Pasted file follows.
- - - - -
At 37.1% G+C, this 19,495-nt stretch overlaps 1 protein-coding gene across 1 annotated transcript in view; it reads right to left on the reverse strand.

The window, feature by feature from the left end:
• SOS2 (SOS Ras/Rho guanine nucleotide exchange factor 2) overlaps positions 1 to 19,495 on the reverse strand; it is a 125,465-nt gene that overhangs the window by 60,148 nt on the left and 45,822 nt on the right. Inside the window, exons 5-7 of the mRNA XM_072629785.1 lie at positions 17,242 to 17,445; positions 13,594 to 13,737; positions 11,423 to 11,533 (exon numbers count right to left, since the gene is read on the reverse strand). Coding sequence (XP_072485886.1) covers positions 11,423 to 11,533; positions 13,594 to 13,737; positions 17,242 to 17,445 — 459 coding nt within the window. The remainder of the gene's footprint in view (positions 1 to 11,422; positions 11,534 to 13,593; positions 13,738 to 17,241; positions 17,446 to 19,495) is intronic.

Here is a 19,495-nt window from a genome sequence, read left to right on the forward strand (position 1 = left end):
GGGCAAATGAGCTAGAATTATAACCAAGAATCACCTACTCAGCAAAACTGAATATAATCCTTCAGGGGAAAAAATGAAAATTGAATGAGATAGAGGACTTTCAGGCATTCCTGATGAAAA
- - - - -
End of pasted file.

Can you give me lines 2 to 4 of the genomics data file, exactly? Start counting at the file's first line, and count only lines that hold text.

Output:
The window, feature by feature from the left end:
• SOS2 (SOS Ras/Rho guanine nucleotide exchange factor 2) overlaps positions 1 to 19,495 on the reverse strand; it is a 125,465-nt gene that overhangs the window by 60,148 nt on the left and 45,822 nt on the right. Inside the window, exons 5-7 of the mRNA XM_072629785.1 lie at positions 17,242 to 17,445; positions 13,594 to 13,737; positions 11,423 to 11,533 (exon numbers count right to left, since the gene is read on the reverse strand). Coding sequence (XP_072485886.1) covers positions 11,423 to 11,533; positions 13,594 to 13,737; positions 17,242 to 17,445 — 459 coding nt within the window. The remainder of the gene's footprint in view (positions 1 to 11,422; positions 11,534 to 13,593; positions 13,738 to 17,241; positions 17,446 to 19,495) is intronic.

Here is a 19,495-nt window from a genome sequence, read left to right on the forward strand (position 1 = left end):